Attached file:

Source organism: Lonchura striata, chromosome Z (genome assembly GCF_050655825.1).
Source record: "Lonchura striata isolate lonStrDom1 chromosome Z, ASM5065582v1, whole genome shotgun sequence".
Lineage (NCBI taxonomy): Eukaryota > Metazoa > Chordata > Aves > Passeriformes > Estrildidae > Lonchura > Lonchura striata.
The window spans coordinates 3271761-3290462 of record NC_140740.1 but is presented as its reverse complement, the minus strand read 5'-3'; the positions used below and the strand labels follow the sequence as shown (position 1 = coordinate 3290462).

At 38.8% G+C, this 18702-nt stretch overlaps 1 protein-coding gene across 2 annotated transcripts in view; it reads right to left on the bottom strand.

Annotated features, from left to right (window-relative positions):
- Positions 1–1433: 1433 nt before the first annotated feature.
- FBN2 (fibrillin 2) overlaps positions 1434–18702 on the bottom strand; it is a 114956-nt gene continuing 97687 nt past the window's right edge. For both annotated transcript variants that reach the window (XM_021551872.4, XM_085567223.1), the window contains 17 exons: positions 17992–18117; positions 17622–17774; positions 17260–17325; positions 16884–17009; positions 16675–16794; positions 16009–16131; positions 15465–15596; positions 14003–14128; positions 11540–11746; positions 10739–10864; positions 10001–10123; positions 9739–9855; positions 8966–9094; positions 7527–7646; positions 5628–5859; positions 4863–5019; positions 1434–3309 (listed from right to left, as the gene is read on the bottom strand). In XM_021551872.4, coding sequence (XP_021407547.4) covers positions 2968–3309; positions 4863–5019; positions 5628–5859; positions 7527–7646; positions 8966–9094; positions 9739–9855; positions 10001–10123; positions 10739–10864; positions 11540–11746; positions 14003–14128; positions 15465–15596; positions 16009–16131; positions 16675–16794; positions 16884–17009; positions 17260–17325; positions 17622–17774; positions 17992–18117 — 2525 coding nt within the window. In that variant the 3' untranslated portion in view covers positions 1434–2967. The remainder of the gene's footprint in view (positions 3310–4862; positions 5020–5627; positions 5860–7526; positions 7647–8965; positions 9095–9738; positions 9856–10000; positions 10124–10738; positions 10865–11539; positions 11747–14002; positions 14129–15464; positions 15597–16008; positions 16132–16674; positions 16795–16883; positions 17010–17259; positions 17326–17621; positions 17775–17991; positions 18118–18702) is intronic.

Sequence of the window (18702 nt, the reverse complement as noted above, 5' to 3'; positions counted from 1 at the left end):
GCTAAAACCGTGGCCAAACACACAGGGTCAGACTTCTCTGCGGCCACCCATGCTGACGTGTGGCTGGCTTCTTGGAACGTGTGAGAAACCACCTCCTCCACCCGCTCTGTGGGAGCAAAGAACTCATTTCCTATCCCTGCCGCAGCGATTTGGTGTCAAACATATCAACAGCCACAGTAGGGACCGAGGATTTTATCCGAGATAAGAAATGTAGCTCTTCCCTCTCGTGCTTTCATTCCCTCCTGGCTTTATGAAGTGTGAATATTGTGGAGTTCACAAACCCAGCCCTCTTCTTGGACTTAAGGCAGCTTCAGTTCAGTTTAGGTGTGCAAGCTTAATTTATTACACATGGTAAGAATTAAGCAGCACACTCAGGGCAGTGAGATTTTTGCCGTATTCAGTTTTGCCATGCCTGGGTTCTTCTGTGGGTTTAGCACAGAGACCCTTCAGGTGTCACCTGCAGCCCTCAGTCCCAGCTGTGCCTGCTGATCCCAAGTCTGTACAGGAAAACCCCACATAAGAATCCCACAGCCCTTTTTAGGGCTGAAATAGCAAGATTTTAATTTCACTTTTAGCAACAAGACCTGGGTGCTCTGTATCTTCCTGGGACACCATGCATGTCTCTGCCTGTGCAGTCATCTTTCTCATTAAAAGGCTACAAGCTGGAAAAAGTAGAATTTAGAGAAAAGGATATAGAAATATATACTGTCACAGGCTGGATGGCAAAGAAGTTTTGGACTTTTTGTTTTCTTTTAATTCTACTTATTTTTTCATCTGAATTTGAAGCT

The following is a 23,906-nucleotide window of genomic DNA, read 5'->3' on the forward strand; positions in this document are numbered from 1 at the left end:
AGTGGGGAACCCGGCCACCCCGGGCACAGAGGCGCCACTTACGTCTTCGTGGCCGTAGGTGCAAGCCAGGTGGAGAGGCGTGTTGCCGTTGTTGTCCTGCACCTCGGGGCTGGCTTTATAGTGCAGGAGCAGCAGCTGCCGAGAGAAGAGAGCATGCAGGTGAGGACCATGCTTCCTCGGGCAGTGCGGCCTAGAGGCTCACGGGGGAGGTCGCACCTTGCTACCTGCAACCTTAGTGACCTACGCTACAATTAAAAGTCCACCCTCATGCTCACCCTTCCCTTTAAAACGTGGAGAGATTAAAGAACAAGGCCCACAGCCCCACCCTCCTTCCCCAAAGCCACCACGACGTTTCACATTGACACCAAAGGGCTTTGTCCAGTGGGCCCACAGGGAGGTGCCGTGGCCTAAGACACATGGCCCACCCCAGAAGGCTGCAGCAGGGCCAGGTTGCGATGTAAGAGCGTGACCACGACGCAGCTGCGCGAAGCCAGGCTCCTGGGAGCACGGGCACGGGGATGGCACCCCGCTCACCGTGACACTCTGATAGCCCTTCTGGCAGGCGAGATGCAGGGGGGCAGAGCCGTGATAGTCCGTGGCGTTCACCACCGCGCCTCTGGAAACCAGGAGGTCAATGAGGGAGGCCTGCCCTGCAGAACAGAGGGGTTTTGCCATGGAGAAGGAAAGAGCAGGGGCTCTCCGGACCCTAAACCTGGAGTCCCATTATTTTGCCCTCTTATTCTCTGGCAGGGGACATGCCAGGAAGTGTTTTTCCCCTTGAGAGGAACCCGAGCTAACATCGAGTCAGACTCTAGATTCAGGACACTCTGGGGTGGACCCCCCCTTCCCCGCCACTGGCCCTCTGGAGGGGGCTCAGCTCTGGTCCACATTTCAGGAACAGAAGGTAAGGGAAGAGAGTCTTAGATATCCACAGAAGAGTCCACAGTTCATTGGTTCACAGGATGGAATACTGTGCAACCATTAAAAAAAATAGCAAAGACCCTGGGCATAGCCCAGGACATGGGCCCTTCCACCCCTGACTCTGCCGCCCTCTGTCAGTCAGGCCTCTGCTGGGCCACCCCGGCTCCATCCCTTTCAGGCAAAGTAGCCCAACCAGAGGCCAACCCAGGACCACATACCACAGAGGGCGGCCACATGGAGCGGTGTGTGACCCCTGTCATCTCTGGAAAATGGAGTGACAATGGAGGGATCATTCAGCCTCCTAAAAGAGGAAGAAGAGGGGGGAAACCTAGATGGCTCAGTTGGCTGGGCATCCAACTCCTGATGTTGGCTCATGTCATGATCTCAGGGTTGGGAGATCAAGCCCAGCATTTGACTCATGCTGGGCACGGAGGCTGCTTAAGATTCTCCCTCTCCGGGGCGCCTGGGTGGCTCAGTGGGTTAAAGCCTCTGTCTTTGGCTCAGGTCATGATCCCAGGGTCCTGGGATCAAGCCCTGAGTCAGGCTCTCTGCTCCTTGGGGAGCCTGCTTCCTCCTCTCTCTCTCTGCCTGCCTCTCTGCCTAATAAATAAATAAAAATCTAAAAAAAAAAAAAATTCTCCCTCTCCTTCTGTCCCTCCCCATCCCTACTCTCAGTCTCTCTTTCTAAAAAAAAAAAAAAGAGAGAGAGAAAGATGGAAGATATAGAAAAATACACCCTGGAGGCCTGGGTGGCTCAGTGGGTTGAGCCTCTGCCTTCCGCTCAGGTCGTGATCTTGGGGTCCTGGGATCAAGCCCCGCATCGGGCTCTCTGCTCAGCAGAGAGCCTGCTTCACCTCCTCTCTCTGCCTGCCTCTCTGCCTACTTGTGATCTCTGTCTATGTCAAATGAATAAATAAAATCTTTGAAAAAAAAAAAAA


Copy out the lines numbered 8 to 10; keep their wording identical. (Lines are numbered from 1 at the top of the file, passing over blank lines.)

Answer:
- FBN2 (fibrillin 2) overlaps positions 1434–18702 on the bottom strand; it is a 114956-nt gene continuing 97687 nt past the window's right edge. For both annotated transcript variants that reach the window (XM_021551872.4, XM_085567223.1), the window contains 17 exons: positions 17992–18117; positions 17622–17774; positions 17260–17325; positions 16884–17009; positions 16675–16794; positions 16009–16131; positions 15465–15596; positions 14003–14128; positions 11540–11746; positions 10739–10864; positions 10001–10123; positions 9739–9855; positions 8966–9094; positions 7527–7646; positions 5628–5859; positions 4863–5019; positions 1434–3309 (listed from right to left, as the gene is read on the bottom strand). In XM_021551872.4, coding sequence (XP_021407547.4) covers positions 2968–3309; positions 4863–5019; positions 5628–5859; positions 7527–7646; positions 8966–9094; positions 9739–9855; positions 10001–10123; positions 10739–10864; positions 11540–11746; positions 14003–14128; positions 15465–15596; positions 16009–16131; positions 16675–16794; positions 16884–17009; positions 17260–17325; positions 17622–17774; positions 17992–18117 — 2525 coding nt within the window. In that variant the 3' untranslated portion in view covers positions 1434–2967. The remainder of the gene's footprint in view (positions 3310–4862; positions 5020–5627; positions 5860–7526; positions 7647–8965; positions 9095–9738; positions 9856–10000; positions 10124–10738; positions 10865–11539; positions 11747–14002; positions 14129–15464; positions 15597–16008; positions 16132–16674; positions 16795–16883; positions 17010–17259; positions 17326–17621; positions 17775–17991; positions 18118–18702) is intronic.

Sequence of the window (18702 nt, the reverse complement as noted above, 5' to 3'; positions counted from 1 at the left end):
GCTAAAACCGTGGCCAAACACACAGGGTCAGACTTCTCTGCGGCCACCCATGCTGACGTGTGGCTGGCTTCTTGGAACGTGTGAGAAACCACCTCCTCCACCCGCTCTGTGGGAGCAAAGAACTCATTTCCTATCCCTGCCGCAGCGATTTGGTGTCAAACATATCAACAGCCACAGTAGGGACCGAGGATTTTATCCGAGATAAGAAATGTAGCTCTTCCCTCTCGTGCTTTCATTCCCTCCTGGCTTTATGAAGTGTGAATATTGTGGAGTTCACAAACCCAGCCCTCTTCTTGGACTTAAGGCAGCTTCAGTTCAGTTTAGGTGTGCAAGCTTAATTTATTACACATGGTAAGAATTAAGCAGCACACTCAGGGCAGTGAGATTTTTGCCGTATTCAGTTTTGCCATGCCTGGGTTCTTCTGTGGGTTTAGCACAGAGACCCTTCAGGTGTCACCTGCAGCCCTCAGTCCCAGCTGTGCCTGCTGATCCCAAGTCTGTACAGGAAAACCCCACATAAGAATCCCACAGCCCTTTTTAGGGCTGAAATAGCAAGATTTTAATTTCACTTTTAGCAACAAGACCTGGGTGCTCTGTATCTTCCTGGGACACCATGCATGTCTCTGCCTGTGCAGTCATCTTTCTCATTAAAAGGCTACAAGCTGGAAAAAGTAGAATTTAGAGAAAAGGATATAGAAATATATACTGTCACAGGCTGGATGGCAAAGAAGTTTTGGACTTTTTGTTTTCTTTTAATTCTACTTATTTTTTCATCTGAATTTGAAGCT